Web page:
White House Says President Trump Regrets Not Raising China Tariffs Higher After G-7 Comments
President Trump's only regret inis that he didn't raise them higher, his press secretary said Sunday after the president had earlier signaled some remorse for an escalating trade war with China.
Mr. Trump faced a tense reception from world leaders meeting amid mounting anxiety of a global economic slowdown at thein France. During a breakfast meeting with British Prime Minister Boris Johnson, the president suggested he has qualms about the spiraling conflict.
"Yeah. For sure," Mr. Trump told reporters when asked if he has second thoughts about escalating the conflict, adding he has "second thoughts about everything."
But hours later, White House press secretary Stephanie Grisham issued a statement saying Mr. Trump was "greatly misinterpreted," saying he only responded "in the affirmative — because he regrets not raising the tariffs higher."
Larry Kudlow, the White House's top economic adviser, reiterated that view in anlater Sunday. Asked if the U.S. was escalating or de-escalating the trade dispute, Kudlow said nothing has changed.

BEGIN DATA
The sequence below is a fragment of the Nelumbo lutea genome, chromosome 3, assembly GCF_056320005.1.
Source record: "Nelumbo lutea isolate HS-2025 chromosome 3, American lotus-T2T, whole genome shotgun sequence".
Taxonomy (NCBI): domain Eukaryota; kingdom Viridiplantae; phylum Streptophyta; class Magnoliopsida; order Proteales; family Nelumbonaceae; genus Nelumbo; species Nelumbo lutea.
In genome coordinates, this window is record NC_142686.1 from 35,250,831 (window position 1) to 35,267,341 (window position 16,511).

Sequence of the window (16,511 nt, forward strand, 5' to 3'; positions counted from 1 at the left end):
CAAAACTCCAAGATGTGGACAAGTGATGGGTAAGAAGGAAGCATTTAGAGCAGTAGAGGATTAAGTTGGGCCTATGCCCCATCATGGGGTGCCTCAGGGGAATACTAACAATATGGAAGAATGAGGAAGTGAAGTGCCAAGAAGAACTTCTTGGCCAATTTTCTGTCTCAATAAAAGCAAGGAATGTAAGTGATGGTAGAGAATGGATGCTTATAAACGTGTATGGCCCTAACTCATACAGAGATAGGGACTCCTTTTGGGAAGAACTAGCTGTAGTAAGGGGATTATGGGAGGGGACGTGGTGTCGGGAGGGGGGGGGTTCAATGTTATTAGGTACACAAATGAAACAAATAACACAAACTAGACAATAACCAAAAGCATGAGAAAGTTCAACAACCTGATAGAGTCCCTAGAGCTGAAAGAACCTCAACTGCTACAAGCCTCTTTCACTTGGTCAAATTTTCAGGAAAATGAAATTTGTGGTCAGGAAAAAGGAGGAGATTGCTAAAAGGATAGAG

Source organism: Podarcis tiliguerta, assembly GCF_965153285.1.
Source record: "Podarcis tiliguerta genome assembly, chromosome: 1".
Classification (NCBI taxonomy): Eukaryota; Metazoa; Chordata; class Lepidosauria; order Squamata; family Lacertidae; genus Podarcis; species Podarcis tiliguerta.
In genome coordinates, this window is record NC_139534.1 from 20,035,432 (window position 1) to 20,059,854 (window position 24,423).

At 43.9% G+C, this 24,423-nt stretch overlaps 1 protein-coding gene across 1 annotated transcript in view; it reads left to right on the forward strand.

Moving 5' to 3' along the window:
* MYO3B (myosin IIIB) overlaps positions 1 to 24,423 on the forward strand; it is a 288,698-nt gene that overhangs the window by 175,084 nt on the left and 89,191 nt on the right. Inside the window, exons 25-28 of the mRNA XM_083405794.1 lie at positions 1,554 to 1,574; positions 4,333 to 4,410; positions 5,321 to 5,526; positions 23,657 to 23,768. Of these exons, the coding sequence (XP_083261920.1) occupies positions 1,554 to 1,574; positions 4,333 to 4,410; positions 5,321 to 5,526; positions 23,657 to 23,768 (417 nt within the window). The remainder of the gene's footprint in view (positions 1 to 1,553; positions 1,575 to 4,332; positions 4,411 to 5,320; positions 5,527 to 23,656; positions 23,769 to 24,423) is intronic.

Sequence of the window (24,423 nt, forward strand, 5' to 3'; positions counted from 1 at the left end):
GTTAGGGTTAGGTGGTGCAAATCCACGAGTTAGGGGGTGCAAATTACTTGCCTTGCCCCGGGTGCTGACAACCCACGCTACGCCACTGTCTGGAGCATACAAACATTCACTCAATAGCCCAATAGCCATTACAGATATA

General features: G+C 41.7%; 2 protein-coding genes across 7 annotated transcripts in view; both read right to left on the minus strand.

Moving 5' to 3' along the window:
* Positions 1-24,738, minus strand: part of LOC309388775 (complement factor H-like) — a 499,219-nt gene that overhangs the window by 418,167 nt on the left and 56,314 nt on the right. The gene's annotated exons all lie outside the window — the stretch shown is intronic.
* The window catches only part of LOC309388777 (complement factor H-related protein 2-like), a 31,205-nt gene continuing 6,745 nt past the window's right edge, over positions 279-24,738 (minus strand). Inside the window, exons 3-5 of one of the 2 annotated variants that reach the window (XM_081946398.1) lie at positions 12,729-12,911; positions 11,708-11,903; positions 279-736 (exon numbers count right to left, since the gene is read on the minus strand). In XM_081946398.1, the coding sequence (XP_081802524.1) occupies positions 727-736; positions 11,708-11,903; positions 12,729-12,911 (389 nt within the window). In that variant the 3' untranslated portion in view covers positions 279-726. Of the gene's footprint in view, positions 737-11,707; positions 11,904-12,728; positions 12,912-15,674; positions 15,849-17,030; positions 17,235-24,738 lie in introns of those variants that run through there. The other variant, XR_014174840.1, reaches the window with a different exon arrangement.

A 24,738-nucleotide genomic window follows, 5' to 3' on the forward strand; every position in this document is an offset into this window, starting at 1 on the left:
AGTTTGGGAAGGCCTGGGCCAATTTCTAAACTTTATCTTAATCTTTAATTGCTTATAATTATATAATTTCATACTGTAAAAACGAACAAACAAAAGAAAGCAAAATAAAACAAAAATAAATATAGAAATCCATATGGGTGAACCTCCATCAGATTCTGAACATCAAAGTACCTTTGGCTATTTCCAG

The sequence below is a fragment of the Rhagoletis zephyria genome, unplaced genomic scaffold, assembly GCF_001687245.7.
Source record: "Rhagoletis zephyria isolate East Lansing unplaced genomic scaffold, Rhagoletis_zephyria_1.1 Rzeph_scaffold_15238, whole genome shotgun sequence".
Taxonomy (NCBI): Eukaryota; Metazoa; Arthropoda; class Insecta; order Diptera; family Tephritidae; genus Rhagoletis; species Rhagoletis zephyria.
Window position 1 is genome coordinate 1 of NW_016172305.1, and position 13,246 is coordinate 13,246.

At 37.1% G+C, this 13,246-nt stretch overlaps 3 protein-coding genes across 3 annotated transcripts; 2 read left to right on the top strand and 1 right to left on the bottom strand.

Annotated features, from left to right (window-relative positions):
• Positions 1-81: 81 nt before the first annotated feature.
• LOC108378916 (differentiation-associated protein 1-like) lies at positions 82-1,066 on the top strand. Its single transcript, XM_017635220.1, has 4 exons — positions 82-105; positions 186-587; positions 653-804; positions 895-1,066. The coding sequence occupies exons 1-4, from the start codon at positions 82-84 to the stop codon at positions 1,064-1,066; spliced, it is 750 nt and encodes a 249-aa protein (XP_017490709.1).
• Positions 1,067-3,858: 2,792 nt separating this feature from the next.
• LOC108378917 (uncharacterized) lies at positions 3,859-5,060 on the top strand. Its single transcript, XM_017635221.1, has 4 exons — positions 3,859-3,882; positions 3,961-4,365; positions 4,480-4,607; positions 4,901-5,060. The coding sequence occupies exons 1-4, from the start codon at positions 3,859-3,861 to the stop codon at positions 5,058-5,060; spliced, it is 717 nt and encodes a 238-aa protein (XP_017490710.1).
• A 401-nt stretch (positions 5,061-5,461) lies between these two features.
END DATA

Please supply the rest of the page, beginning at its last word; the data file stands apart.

"Actually it's neither, but he didn't quite hear the question this morning, but his thought was if he had any second thoughts, and he said sometimes he does, he would have actually raised the tariff, not lower it," Kudlowfrom France. "But there is no change."
Mr. Trump had been trying to use the conference to rally global leaders to do more to stimulate their economies, as fears rise of a potential slowdown in the U.S. ahead of his reelection. Mr. Trump's counterparts, including Johnson, are trying to convince him to back off his trade wars with China and other countries, which they see as contributing to the economic weakening.
The meetings come days after Mr. Trump escalated his trade war with China, followingFriday that it would slap new tariffs on $75 billion in American goods. Mr. Trump responded with more tariffs of his own and issued an extraordinary threat to declare a national emergency in an attempt to force U.S. businesses to cut ties with China.
Johnson praised Mr. Trump for America's economic performance during the jovial breakfast, their first since his elevation to the prime minister post in July. But he chided Mr. Trump on his hardnosed China policy. "Just to register a faint sheep-like note of our view on the trade war," he told the American leader. "We're in favor of trade peace."
Mr. Trump told reporters he has "no plans right now" to follow through on his emergency declaration threat, but insisted he would be within his rights to use a 1977 law used to target rogue regimes, terrorists and drug traffickers as the newest weapon in the clash between the world's largest economies.
"If I want, I could declare a national emergency," Mr. Trump said. He cited China's theft of intellectual property and the large U.S. trade deficit with China, saying "in many ways that's an emergency."